Film Review: The Cellar (2022)

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Unable to turn down a once-in-a-lifetime opportunity to buy their dream house for nothing, Keira and Brian Woods move into a vast, lavish, fully-furnished Irish manor in the city’s suburbs. As their sulky teenage daughter Ellie and her younger brother Steven wander around the cold rooms of their eerily-vacant new home, an intriguing wind-up gramophone in the living room suddenly catches their attention. And, without a doubt, there must be more treasures hidden in plain sight. But who knows what lies behind the kids’ peculiar behaviour? What dark, hair-raising wonders lurk in the cellar?


Every once in awhile, a new film comes along that despite the trends and formulas in horror presents an idea in a different way. “The movie “The Cellar” is one such film.

The Cellar is smart, engaging, suspenseful, and full of surprises. Instantly films like “The Dark House”, “Darkness”, and “A Dark Song” came to mind as films that presented themselves in the the same ways. Not so much similar plots, but as standalones films that took the viewers on a journey with a mission.

2022’s movie “The Cellar” is directed and written by Brendan Muldowney who had previously created a 10 minute short tited “The Ten Steps” of which this film is an extension of.

The Cellar stars Elisha Cuthbert in the starring role of Keira Woods, part owner of a marketing firm that she and her husband have been running. Recently they decided to relocate and purchase a older home in need of work priced at a rate they couldn’t pass up.

The problem is their kids hate it, and it comes with supernatural baggage. Sure, stop me if you heard this one, but “The Cellar” has meat to it. It presents itself as a ghost story but is actually much more diabolical than that. Actress Elisha Cuthbert is transformed from the usual romantic comedy roles we are used to seeing her in (In fact, she has contributed nicely to a smaller set of horror films over the years.) Though, gone is the blonde bombshell appearance this round we are used to seeing in favor of a much more dramatic motherly role. Elisha does a great job, simply enough.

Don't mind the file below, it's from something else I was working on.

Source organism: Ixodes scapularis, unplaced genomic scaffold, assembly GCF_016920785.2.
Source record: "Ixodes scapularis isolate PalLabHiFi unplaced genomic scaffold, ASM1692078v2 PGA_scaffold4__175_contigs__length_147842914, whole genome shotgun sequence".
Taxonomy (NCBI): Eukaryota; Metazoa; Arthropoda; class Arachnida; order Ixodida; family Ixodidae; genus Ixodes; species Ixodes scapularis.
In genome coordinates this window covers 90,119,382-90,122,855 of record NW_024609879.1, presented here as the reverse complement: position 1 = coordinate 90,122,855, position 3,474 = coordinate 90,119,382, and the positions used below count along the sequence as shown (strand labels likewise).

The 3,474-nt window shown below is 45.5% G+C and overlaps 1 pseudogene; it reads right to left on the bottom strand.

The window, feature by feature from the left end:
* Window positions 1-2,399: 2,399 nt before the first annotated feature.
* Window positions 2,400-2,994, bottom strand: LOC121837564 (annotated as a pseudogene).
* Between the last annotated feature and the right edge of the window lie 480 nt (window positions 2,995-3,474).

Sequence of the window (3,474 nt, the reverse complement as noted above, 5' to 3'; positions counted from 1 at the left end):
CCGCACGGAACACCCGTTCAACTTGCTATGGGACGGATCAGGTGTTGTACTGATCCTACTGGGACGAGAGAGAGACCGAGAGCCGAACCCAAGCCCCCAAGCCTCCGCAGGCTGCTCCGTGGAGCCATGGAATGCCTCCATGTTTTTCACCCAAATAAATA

Digressing back to the story, Keira begins to notice symbols, noises, and odd occurrences that point to more than just an house and its quirks. Investigations lead her to the discover details about the former family and the intent of the owner Fetherston who was experimenting with the idea of portals and dimensions. This all happens to be rooted in the fact that her daughter went missing shortly after moving in. Her son, apparently next of the list, is also becoming enchanted by aspects of the house and its rather odd spooky cellar. More importantly is the symbols carved into he steps which point to more than just decorative touches.

Without giving the experience away, the investigation leads to the idea of much darker things attached to the home than anticipated. The film keep us on edge as it delves a bit into math and dimensional talk as Keira searches for meaning to it all, Her husband Brian Woods (Eoin Macken) also becomes pulled into her obsessions about the place and ultimately its darkness.

The 3rd act here is the culmination of it, which is a nice payoff to the story leading up. We get plenty of dread thrown into the mix to make this an exiting experience. I for one enjoyed the non typical ending and (like the films mentioned before) appreciate the effott to do so. “The Cellar” is hands down a keeper, that I’d watch again without thinking about it. All acting talents aboard made for a believable performance about a family in despair.

The film is not perfect, but films rarely are. I think that fans are ultimately looking for the weird expedience combined with intelligence nicely packaged within the horror genre for an original expedience. This is what “The Cellar” provides, so what are you waiting for?

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